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Show that if $\mathscr{A}$ is a basis for a topology on $X$, then the topology generated by $\mathscr{A}$ equals the intersection of all topologies on $X$ that contain $\mathscr{A}$.

This is what I've managed. However, the following stumps me:

Prove the same if $\mathscr{A}$ is a subbasis.

That is, how to show that the topology generated by $\mathscr{A}$ as a subbasis is the same as the intersection of all topologies on $X$ that contain $\mathscr{A}$?

Let $\mathscr{T}$ be the topology that consists of all unions of finite intersections of sets in $\mathscr{A}$, and let $\mathscr{T}^\prime$ be the topology that is the intersection of all topologies that contain $\mathscr{A}$.

Now $\mathscr{A}$ is a collection of subsets of $X$ whose union is all of $X$, and each set $A \in \mathscr{A}$ is in both $\mathscr{T}$ and $\mathscr{T}^\prime$.

Am I right so far?

And if so, then what next?

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First, we show that $\mathscr{T}'\subseteq \mathscr{T}$.

Suppose $U \in \mathscr{T}'$. Then $U$ is an element of every topology containing $\mathscr{A}$, including $\mathscr{T}$, which is certainly one such topology. So $U \in \mathscr{T}$, which shows $\mathscr{T}'\subseteq \mathscr{T}$.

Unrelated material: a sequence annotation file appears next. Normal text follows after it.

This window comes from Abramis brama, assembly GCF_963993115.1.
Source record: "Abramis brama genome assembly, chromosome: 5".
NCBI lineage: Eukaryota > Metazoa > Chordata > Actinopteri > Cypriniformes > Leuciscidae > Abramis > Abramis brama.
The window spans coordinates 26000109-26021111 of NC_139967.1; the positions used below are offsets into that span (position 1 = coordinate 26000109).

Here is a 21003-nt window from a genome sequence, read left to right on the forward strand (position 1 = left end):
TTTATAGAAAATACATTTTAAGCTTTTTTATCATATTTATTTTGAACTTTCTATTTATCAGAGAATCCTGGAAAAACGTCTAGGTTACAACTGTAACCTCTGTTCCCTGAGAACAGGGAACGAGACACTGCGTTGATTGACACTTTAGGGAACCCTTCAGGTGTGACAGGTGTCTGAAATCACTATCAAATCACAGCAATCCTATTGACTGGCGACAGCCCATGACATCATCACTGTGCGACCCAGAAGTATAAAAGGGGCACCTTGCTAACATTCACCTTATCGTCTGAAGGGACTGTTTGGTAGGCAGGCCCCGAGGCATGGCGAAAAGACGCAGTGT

To see that $\mathscr{T} \subseteq \mathscr{T}'$:

Let $W \in \mathscr{T}$. Then $W = \bigcup W_i$ with each $W_i$ a finite intersection of sets in $\mathscr{A}$, say $W_i = W_{i1} \cap \dots \cap W_{in}$, with $W_{ij} \in \mathscr{A}$. Since $W_{ij} \in \mathscr{A}$, and $\mathscr{A} \subseteq \mathscr{T}'$, and because $\mathscr{T}'$ is a topology (and thus closed under finite intersections), $W_i \in \mathscr{T}'$, and thus (since $\mathscr{T}'$ is also closed under arbitrary unions) $W \in \mathscr{T}'$, so $\mathscr{T} \subseteq \mathscr{T}'$.

Hence, we see that $\mathscr{T} = \mathscr{T}'$.

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Since $\scr A$ is contained in $\scr T$ and $\scr T$ is a topology, it follows that $\scr T^\prime\subseteq \scr T$ (as $\scr T^\prime$ is the intersection of all topologies on $X$ that contains $\scr A$). For the other direction, if $V\notin \scr T^\prime$ then there exist a topology $\cal T$ on $X$ with $\scr A\subseteq \cal T$ such that $V\notin \cal T$. Since any arbitrary union of finite intersections of sets in $\scr A$ belongs to $\cal T$ (because $\cal T$ is a topology and $A\in \scr A\implies A\in \cal T$), it follows that $V$ cannot be a union of finite intersections of sets in $\scr A$ and hence $V\notin \scr T$. Hence $\scr T\subseteq \scr T^\prime$. So both the topologies are equal.

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